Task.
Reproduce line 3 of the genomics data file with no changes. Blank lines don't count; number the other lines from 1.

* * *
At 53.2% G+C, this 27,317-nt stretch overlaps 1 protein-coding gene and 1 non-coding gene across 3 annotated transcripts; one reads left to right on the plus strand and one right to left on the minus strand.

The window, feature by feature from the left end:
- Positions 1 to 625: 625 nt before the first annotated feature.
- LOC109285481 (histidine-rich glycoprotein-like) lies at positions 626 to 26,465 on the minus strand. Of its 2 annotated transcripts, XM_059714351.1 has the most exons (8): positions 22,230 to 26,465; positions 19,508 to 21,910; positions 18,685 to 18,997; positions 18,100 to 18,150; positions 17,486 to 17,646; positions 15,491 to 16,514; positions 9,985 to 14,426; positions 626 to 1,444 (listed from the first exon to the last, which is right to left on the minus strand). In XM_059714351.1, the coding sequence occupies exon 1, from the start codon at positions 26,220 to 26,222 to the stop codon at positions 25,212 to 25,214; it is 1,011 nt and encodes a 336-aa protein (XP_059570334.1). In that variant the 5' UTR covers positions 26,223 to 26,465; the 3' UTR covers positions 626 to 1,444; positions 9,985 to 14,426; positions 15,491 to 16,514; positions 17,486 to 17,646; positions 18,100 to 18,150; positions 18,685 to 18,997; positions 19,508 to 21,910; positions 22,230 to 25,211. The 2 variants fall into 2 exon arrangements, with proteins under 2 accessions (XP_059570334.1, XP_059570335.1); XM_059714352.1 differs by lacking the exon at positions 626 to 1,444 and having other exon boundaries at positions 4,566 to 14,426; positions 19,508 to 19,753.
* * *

- Positions 1 to 625: 625 nt before the first annotated feature.